Agtech

Blockchain in Agriculture (Pt 2) – Problem solving (Newsletter #10)

(Estimated reading time: 3 Minutes)

1 Food Fraud

As the European example illuminates, food fraud can quickly become pervasive and costly. Counterfeit food producers generate approximately $49 billion per year, causing costs to consumers of up to $15 billion. Analysts estimate anywhere between 5-7% of the American food supply is affected by fraud.

How can the issue be so widespread? For starters, the volume of food processed by the supply chain is immense – an average supermarket contains 39,000 items that have traveled over 1,500 miles (2400 kms). Maersk, the Danish shipping giant, foresees savings in the billions due to blockchain adoption – keeping track of the amount of paperwork for each container often times costs as much as moving the shipping container around the world, according to a New York Times article.

Blockchain enables a company like Maersk to have instantaneous access to an immutable database so that it can approve and process transaction with unprecedented efficiency. These improvements not only benefit the company – they are disbursed throughout the supply chain, to farmers and consumers alike.


2 Food Recall

Nothing tarnishes a restaurant’s brand image like a disease outbreak. Chipotle Mexican Grill, an American fast casual chain with over 2,000 stores, is the most commonly cited example. In 2015, an outbreak of E. coli rocked the company, almost halving the company’s share price. The company never recovered, and its long-time CEO recently stepped down. Almost 2,700 tonnes of food were recalled in the United States alone, and the average recall costs $10 million, stretching over $1 billion in some instances.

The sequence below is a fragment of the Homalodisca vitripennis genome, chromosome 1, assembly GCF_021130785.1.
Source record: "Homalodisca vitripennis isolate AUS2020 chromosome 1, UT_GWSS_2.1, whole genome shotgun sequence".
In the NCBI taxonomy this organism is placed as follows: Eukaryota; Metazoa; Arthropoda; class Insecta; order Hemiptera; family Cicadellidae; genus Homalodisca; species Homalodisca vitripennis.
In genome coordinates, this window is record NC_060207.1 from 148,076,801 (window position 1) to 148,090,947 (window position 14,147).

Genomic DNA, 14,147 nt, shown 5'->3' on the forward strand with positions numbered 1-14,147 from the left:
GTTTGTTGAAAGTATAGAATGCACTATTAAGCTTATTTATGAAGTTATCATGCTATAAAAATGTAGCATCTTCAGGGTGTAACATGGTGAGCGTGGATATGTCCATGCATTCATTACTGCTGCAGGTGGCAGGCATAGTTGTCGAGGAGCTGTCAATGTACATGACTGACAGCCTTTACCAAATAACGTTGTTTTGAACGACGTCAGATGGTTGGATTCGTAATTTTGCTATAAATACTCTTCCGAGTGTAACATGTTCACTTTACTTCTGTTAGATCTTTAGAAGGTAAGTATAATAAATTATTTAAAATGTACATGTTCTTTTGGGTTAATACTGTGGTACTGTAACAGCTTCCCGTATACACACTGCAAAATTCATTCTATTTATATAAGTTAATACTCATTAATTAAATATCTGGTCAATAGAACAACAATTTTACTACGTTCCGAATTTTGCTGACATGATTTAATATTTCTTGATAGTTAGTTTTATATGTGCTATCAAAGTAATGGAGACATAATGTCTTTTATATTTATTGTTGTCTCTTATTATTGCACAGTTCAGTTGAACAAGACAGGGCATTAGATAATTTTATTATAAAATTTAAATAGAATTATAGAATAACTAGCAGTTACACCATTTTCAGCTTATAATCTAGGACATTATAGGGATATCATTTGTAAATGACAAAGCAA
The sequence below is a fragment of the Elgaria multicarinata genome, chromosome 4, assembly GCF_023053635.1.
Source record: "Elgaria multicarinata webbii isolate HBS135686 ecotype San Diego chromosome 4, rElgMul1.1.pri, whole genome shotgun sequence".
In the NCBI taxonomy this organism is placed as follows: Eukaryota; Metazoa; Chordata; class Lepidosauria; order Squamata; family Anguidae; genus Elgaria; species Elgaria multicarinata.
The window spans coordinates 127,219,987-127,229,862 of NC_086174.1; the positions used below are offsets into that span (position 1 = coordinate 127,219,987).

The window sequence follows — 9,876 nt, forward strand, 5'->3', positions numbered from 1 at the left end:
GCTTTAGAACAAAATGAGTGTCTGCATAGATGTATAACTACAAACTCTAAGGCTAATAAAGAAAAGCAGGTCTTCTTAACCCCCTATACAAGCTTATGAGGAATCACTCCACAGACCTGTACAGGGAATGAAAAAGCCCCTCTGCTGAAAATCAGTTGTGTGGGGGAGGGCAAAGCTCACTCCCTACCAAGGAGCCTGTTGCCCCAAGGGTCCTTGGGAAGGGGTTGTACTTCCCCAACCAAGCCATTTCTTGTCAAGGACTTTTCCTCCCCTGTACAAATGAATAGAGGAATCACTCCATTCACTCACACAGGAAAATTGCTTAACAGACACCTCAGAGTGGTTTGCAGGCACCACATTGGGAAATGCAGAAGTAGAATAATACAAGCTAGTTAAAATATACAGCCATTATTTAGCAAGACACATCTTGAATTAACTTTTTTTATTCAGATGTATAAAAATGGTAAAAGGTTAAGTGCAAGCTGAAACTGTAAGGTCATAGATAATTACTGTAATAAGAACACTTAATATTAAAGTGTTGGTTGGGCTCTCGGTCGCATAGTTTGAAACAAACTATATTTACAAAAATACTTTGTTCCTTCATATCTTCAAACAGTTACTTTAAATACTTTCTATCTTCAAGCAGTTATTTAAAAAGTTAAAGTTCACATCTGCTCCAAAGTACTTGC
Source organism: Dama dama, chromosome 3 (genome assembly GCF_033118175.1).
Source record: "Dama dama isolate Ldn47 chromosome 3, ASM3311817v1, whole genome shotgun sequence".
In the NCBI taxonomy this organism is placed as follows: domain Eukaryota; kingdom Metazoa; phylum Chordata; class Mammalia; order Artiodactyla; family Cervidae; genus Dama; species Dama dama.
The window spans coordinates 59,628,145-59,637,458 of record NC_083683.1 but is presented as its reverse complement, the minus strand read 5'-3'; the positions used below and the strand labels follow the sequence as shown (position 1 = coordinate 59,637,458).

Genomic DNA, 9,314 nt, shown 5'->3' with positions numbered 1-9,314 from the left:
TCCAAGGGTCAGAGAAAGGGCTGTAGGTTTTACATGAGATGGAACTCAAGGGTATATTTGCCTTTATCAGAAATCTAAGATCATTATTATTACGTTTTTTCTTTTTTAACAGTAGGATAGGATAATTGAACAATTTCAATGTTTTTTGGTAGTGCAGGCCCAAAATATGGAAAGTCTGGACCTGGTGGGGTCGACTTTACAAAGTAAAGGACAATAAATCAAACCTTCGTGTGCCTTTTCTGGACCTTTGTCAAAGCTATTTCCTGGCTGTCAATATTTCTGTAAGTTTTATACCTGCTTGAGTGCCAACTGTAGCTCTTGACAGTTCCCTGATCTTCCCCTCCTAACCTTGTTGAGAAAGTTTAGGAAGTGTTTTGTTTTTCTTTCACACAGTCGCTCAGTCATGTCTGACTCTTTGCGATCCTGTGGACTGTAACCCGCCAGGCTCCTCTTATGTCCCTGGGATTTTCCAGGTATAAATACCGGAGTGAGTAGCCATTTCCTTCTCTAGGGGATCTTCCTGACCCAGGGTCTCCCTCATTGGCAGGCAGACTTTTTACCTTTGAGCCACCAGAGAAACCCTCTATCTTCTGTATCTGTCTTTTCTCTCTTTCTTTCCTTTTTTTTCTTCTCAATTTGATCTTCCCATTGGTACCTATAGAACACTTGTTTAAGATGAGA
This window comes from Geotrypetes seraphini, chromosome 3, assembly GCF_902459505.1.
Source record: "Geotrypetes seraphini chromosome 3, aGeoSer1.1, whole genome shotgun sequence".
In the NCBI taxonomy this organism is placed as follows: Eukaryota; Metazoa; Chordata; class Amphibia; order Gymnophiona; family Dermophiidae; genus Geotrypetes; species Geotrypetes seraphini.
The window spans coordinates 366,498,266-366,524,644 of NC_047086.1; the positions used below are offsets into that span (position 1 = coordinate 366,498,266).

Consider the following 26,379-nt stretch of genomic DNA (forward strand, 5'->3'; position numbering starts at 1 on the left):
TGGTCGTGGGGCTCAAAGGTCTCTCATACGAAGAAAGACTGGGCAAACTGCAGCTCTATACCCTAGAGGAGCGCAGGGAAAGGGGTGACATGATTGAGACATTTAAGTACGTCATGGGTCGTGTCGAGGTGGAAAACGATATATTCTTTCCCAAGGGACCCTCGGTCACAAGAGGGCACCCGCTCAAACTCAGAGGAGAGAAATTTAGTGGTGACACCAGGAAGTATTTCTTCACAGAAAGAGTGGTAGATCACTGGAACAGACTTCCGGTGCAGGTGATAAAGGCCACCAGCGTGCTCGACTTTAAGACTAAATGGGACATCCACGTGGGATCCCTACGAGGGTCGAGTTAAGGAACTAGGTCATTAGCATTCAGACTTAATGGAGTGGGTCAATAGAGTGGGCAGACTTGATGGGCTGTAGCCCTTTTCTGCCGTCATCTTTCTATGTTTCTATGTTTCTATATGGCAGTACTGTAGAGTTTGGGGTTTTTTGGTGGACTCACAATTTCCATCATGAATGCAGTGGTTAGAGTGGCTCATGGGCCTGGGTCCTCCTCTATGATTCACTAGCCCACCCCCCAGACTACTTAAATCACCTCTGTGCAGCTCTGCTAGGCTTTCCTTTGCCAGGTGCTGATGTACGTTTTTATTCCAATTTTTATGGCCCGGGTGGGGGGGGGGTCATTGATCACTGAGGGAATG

Chipotle executives are notorious for lamenting the difficulties of tracing the outbreak. The company, built on a mission of providing organic and local ingredients, sources its inputs from hundreds of small farmers, making their supply chain an intricate web nearly impossible to untangle.

Blockchain’s applications for a multinational corporation like Chipotle are immense.

Chipotle can quickly and convincingly ensure their ingredients are produced using methods that meet their high standards, and consumers have proof that they are eating food marketed and branded as organic, fresh, and ethically sourced.


3 Food Waste

According to the United Nations, the United States spends $218 billion annually handling food waste, equivalent to 1.3% of GDP. Results vary, but there is a consensus that between 30-40% of food produced is wasted, creating a host of social and economic issues.

Though less obvious than the above two concerns, blockchain’s genius applies to spoiling food as well. Food in transit, particularly produce, may degrade due to delays over paperwork or inefficiency. Blockchain’s transparency comes with newfound speed, ensuring limited delays across the extensive supply chain. In addition, blockchain’s vast amount of data allows a company or an organization working to combat food waste track particular corridors in which disproportionate amounts of waste occur.


Up next: Agri-Tech Startups using Blockchain (Part 3)

In the next newsletter you will be able to read about what problems blockchain is solving…


New York Times: https://www.nytimes.com/2017/03/04/business/dealbook/blockchain-ibm-bitcoin.html


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